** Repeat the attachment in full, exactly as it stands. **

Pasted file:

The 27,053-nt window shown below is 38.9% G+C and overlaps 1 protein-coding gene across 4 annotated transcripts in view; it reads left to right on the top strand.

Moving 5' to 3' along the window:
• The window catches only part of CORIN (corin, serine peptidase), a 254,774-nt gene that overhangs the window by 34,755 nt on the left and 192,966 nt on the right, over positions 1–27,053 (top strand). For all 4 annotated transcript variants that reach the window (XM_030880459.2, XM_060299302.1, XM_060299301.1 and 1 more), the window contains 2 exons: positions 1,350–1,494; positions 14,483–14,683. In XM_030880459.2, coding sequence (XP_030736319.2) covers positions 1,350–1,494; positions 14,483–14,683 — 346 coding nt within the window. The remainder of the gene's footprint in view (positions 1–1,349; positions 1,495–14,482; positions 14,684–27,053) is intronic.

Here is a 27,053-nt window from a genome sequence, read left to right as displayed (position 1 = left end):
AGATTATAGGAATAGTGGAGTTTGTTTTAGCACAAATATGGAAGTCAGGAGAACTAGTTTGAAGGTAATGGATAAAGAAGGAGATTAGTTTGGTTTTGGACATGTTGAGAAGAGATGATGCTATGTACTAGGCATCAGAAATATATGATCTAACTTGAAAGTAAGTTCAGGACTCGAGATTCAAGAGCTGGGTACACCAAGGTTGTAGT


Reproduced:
The 27,053-nt window shown below is 38.9% G+C and overlaps 1 protein-coding gene across 4 annotated transcripts in view; it reads left to right on the top strand.

Moving 5' to 3' along the window:
• The window catches only part of CORIN (corin, serine peptidase), a 254,774-nt gene that overhangs the window by 34,755 nt on the left and 192,966 nt on the right, over positions 1–27,053 (top strand). For all 4 annotated transcript variants that reach the window (XM_030880459.2, XM_060299302.1, XM_060299301.1 and 1 more), the window contains 2 exons: positions 1,350–1,494; positions 14,483–14,683. In XM_030880459.2, coding sequence (XP_030736319.2) covers positions 1,350–1,494; positions 14,483–14,683 — 346 coding nt within the window. The remainder of the gene's footprint in view (positions 1–1,349; positions 1,495–14,482; positions 14,684–27,053) is intronic.

Here is a 27,053-nt window from a genome sequence, read left to right as displayed (position 1 = left end):
AGATTATAGGAATAGTGGAGTTTGTTTTAGCACAAATATGGAAGTCAGGAGAACTAGTTTGAAGGTAATGGATAAAGAAGGAGATTAGTTTGGTTTTGGACATGTTGAGAAGAGATGATGCTATGTACTAGGCATCAGAAATATATGATCTAACTTGAAAGTAAGTTCAGGACTCGAGATTCAAGAGCTGGGTACACCAAGGTTGTAGT